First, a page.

The roulette wheel if you’re a compulsive gambler.

The bout of vertigo that knocked me flat last winter.

And there’s another kind of spinning that can be good or bad.

Mind spinning.

A spinning mind is great when you’re working on an invention or plans to redo the family room or a Jeopardy question, but when your mind spins with worry or anger or self-doubt, it’s the pits.

A few years ago, I read an article that said women tend to let a problem spin and spin, which can lead to some pretty miserable days and nights and sometimes weeks, months, and years.  Men, on the other hand, let the problem tumble in their brain for a shorter amount of time, solve it or come to terms with it, and then give it the old heave ho.

Hmm.

That’s an “admit the men might be right in this area” kind of hmm.

Menopausal moodiness can turn a girl into an unhappy top.  It’s like the hormones jump onto the thoughts, and together, they go round and round and round and round, and they don’t know how to …

STOP!

To those of you not there yet or in the midst, beware the spinning top!  Even if you can’t stop it, you can sometimes slow it down by recognizing that menopausal moodiness exacerbates negative and troublesome thoughts.

Meditation, exercise, rest,engaging conversations, meaningful work and projects, and happy diversions can help.  And then there’s always a cold beer with a male buddy in a funky pub.  (Well the pub doesn’t actually have to be that funky.)

Ask him if his mind ever twirls ad infinitum with negative and worrisome thoughts.  If he says, “No,” offer to buy him another beer and see if he’ll share a few testosterone laced trade secrets.  Do let us know!

The Top:  When I was a little girl, my great-aunt kept just a few toys at her house.  They toys lived there;  my brother  and I were not allowed to bring them home.  My favorite was this Mickey Mouse top. When I grew up, I got brave enough to ask her for it.  Now it’s one of my finest treasures, rusty spots and all.

Guest Post and a Giveaway: Bring Out Your Inner Dragon!

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A guest post by my friend Minnilue :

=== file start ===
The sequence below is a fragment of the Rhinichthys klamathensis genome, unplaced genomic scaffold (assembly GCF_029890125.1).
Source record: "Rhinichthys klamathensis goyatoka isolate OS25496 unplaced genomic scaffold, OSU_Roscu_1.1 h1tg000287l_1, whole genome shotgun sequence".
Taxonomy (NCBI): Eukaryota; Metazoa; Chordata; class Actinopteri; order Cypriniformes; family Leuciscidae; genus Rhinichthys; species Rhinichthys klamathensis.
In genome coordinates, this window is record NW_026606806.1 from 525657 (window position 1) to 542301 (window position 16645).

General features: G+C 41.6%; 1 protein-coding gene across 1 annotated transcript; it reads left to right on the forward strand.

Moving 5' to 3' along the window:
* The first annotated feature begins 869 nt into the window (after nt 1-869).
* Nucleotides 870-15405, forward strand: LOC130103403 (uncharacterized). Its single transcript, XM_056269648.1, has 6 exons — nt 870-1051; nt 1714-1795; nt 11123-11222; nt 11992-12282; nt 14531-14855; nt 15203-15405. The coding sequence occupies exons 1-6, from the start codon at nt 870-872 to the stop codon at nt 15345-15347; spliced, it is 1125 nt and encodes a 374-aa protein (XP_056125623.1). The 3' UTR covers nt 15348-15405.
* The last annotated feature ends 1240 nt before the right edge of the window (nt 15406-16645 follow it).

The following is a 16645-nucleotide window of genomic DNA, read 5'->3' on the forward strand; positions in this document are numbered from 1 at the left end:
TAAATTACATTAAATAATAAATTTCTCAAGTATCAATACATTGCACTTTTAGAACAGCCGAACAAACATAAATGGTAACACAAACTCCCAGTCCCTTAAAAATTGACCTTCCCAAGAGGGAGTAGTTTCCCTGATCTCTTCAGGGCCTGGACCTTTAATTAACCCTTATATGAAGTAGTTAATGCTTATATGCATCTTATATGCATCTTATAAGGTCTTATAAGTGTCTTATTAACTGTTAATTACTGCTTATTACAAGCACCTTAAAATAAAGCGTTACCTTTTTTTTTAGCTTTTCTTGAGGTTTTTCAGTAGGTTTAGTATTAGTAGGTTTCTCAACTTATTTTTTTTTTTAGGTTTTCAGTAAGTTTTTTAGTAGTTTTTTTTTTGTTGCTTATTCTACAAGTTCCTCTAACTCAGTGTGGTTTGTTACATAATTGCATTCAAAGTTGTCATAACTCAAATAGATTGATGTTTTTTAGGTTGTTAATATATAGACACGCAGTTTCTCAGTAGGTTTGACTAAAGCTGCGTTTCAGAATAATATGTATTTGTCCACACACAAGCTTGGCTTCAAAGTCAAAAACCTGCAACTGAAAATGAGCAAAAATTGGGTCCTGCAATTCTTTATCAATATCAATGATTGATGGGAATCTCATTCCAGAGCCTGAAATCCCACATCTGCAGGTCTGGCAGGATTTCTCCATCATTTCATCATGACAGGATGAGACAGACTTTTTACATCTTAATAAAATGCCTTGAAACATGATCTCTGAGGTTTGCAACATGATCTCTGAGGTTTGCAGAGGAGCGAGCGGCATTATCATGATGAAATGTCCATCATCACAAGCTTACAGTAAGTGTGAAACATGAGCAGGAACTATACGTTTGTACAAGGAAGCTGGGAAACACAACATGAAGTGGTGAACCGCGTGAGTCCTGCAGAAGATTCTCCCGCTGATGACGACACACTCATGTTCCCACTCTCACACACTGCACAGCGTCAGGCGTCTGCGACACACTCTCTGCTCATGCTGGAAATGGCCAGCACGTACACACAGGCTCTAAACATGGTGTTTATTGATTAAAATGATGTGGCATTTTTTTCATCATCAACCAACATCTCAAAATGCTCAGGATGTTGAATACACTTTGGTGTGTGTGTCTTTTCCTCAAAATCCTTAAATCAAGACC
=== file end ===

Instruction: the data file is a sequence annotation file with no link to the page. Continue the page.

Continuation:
Finally– a holiday that embraces menopausal women.  The Chinese New Year starts on January 23. Get out your noise-makers ladies, the Year of the Dragon is almost upon us. In Chinese Astrology, dragons are special and revered, so wipe out your western view of Smaug or Puff. These dragons are a symbol of power and wisdom.

I searched online, and found a western definition of Menopause that called it “a normal phase in a woman’s life.” How boring-sounding is that? I don’t know about you, but menopause was anything but normal to me.  I prefer the Chinese medicine definition I found that said menopause is “a natural change that creates an imbalance in the body.”

I had a washing machine that worked well for years and years. It washed baby diapers, shin guards, jammies, occasional rocks and Ninja Turtles. Suddenly one day it bucked, bumped, and spun out of control–leaking water all over the floor. The red light flashed “IMBALANCE” over and over—“Danger Will Robinson!” After a day or so, I got it to work (well, at least on the Delicate cycle. The Normal cycle never worked again. ) After another year, it finally stopped. I just got a new washer. It washes and behaves well, but without the thrill of the bang and clang, washing clothes is “normal and boring” again.

You have to admit that a fire-breathing dragon, like menopause, does lend itself to drama and aura. Hot flashes—once they start, there’s no going back. Mood swings? “The dragon made me do it.” But hang in there. One day menopause will be over, and your body will be back in better balance–whatever that means.

Lucky Envelope Giveaway:  For a chance to win a Good Luck Chinese Envelope, please tell the Dragon about a change you fantasize happening in your life (or a friend’s life) in the New Year OR what dragon in literature or mythology is your favorite dragon.  Send entry by Friday at noon,E.S.T.  Winners will be chosen at random.

For further reading check out:

 Wikipedia.org/wiki/Chinese-New-Year   and Chinesenewyear2012.net

Read about your animal sign according to birth year:  Chinesezodiac.com  

The Dragon:  A Google Image search found this handsome dragon here.

Minnilue  lives with her husband, Tom, ‘Fraidy Cat, and a new washer with the Normal cycle. The rest of her life is a combination of Normal cycle and Year of the Dragon.